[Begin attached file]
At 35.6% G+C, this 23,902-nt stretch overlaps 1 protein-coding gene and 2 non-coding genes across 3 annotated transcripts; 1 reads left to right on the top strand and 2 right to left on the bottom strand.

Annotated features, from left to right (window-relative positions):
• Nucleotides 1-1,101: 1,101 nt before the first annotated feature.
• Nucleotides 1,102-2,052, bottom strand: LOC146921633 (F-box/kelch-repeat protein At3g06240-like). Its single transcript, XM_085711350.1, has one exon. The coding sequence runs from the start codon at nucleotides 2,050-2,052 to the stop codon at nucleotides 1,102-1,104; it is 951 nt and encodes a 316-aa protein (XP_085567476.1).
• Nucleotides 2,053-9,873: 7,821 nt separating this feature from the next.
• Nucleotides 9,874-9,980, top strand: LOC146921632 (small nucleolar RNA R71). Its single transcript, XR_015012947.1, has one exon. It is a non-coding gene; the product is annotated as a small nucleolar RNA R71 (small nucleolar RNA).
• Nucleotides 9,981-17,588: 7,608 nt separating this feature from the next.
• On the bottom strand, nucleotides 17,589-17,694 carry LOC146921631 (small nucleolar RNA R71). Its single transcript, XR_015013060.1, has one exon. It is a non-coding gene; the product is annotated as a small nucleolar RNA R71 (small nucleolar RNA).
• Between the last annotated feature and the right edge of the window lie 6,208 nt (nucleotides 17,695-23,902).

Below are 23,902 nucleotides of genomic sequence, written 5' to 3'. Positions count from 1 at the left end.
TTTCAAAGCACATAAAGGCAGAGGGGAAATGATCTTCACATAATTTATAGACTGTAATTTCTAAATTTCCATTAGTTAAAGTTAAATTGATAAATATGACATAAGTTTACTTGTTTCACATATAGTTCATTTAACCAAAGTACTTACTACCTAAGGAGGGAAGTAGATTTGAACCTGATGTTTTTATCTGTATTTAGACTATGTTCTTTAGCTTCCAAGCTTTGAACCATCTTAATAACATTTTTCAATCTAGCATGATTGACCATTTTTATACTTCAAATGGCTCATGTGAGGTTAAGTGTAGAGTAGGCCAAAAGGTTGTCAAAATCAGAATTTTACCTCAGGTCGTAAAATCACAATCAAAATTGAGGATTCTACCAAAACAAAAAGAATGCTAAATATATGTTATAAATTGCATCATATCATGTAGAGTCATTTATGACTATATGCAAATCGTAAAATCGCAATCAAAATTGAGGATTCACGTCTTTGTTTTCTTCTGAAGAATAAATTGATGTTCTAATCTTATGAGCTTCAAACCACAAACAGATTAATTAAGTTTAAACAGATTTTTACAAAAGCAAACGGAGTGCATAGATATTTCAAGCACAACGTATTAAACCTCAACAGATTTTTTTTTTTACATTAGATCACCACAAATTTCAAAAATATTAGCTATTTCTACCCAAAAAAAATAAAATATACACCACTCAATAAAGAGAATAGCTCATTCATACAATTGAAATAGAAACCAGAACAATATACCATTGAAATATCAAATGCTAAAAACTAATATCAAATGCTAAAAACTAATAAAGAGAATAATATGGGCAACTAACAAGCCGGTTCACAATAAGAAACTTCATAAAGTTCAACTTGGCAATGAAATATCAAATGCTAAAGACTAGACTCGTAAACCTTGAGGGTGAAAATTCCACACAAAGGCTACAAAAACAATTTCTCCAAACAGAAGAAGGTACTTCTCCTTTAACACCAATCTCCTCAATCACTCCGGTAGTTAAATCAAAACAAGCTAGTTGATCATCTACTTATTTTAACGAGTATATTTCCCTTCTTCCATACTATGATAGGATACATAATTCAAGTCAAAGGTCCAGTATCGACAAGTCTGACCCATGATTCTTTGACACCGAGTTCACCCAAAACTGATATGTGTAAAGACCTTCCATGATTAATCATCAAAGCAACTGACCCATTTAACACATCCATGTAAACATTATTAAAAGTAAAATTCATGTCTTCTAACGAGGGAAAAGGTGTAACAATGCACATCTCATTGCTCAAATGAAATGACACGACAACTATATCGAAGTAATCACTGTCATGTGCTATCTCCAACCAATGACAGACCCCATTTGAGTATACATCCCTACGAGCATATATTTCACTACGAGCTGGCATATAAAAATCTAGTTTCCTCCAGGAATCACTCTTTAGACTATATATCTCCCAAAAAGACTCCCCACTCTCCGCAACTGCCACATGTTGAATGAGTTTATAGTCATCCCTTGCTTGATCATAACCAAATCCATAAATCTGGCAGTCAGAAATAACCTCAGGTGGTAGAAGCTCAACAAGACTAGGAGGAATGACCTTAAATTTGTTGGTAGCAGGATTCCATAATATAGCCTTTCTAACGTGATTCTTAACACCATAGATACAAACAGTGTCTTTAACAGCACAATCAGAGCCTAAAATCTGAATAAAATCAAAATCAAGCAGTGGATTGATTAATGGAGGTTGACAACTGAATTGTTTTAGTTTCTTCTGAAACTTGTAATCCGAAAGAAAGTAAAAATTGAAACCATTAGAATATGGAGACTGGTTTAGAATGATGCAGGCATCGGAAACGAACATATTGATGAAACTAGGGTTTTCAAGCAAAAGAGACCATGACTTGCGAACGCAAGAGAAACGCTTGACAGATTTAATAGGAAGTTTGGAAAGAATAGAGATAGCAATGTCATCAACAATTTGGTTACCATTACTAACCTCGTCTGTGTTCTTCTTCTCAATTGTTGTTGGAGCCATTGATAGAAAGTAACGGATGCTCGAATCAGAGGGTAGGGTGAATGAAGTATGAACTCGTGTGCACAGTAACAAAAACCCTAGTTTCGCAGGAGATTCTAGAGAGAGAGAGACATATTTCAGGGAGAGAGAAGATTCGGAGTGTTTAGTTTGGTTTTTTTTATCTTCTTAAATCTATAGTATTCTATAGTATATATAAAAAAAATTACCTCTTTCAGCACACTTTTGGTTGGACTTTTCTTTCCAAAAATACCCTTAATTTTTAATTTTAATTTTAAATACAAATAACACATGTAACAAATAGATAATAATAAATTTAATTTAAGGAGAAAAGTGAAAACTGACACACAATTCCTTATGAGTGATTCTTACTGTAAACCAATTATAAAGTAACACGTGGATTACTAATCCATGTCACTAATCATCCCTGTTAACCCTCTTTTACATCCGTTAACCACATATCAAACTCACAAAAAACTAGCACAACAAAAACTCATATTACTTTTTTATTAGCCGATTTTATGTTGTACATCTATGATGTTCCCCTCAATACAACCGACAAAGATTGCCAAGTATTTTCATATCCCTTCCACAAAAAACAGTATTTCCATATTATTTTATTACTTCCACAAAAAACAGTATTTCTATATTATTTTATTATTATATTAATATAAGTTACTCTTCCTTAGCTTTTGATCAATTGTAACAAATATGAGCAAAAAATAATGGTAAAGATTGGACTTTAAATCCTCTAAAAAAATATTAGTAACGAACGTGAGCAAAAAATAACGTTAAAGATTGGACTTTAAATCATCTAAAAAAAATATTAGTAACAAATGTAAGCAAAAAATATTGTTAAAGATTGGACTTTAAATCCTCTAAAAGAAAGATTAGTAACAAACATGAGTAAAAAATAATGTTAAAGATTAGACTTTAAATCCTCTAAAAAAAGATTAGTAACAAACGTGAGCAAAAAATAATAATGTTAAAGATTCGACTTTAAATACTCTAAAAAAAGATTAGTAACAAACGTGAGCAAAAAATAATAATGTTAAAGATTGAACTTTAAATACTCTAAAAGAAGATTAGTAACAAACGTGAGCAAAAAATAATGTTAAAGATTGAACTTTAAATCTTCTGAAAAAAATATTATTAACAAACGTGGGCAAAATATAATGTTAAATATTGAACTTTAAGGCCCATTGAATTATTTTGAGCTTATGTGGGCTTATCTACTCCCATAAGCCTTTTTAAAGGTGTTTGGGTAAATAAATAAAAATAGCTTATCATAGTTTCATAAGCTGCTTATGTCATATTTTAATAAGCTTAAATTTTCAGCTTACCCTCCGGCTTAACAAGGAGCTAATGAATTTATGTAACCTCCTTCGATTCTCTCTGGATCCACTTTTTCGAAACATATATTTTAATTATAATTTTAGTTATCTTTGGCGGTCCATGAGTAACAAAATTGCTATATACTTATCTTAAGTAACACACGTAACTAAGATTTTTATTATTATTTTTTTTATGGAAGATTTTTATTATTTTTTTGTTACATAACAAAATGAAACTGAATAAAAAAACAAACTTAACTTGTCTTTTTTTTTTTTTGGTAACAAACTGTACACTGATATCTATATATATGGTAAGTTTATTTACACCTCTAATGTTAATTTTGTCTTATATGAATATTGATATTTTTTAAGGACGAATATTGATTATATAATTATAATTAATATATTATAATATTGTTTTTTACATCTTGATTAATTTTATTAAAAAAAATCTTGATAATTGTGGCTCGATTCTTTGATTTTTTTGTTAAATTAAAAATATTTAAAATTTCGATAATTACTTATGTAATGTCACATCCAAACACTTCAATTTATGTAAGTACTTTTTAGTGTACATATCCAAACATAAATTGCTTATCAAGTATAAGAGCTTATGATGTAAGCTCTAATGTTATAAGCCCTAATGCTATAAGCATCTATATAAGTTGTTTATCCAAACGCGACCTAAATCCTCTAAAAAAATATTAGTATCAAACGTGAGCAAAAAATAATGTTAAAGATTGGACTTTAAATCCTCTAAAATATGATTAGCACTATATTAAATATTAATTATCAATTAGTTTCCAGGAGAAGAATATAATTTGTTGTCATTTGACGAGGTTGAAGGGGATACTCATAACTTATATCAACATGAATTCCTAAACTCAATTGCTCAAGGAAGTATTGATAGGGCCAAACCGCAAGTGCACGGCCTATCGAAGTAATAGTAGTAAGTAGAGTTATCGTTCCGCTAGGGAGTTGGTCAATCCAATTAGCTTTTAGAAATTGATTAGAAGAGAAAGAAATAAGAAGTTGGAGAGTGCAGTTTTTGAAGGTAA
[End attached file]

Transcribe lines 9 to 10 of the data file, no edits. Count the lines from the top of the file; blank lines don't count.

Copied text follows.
• Between the last annotated feature and the right edge of the window lie 6,208 nt (nucleotides 17,695-23,902).

Below are 23,902 nucleotides of genomic sequence, written 5' to 3'. Positions count from 1 at the left end.